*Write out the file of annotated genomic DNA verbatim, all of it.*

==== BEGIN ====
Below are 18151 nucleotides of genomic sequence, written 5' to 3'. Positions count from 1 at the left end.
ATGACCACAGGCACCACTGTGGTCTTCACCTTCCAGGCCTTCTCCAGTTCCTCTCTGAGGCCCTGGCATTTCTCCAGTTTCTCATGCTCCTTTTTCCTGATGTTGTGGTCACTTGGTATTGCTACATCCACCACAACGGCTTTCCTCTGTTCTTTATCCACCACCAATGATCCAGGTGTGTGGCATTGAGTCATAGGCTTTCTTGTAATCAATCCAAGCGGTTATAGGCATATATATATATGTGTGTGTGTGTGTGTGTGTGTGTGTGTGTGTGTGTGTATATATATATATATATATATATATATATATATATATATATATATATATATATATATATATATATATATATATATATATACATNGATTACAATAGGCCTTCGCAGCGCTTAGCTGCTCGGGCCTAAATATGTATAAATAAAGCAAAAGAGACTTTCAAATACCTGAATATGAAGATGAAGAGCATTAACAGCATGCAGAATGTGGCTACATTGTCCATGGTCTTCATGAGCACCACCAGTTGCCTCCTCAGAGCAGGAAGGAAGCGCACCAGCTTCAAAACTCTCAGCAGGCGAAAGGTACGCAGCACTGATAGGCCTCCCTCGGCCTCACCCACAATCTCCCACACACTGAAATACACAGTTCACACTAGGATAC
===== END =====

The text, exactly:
Below are 18151 nucleotides of genomic sequence, written 5' to 3'. Positions count from 1 at the left end.
ATGACCACAGGCACCACTGTGGTCTTCACCTTCCAGGCCTTCTCCAGTTCCTCTCTGAGGCCCTGGCATTTCTCCAGTTTCTCATGCTCCTTTTTCCTGATGTTGTGGTCACTTGGTATTGCTACATCCACCACAACGGCTTTCCTCTGTTCTTTATCCACCACCAATGATCCAGGTGTGTGGCATTGAGTCATAGGCTTTCTTGTAATCAATCCAAGCGGTTATAGGCATATATATATATGTGTGTGTGTGTGTGTGTGTGTGTGTGTGTGTGTGTGTATATATATATATATATATATATATATATATATATATATATATATATATATATATATATATATATATATATATATATATACATNGATTACAATAGGCCTTCGCAGCGCTTAGCTGCTCGGGCCTAAATATGTATAAATAAAGCAAAAGAGACTTTCAAATACCTGAATATGAAGATGAAGAGCATTAACAGCATGCAGAATGTGGCTACATTGTCCATGGTCTTCATGAGCACCACCAGTTGCCTCCTCAGAGCAGGAAGGAAGCGCACCAGCTTCAAAACTCTCAGCAGGCGAAAGGTACGCAGCACTGATAGGCCTCCCTCGGCCTCACCCACAATCTCCCACACACTGAAATACACAGTTCACACTAGGATAC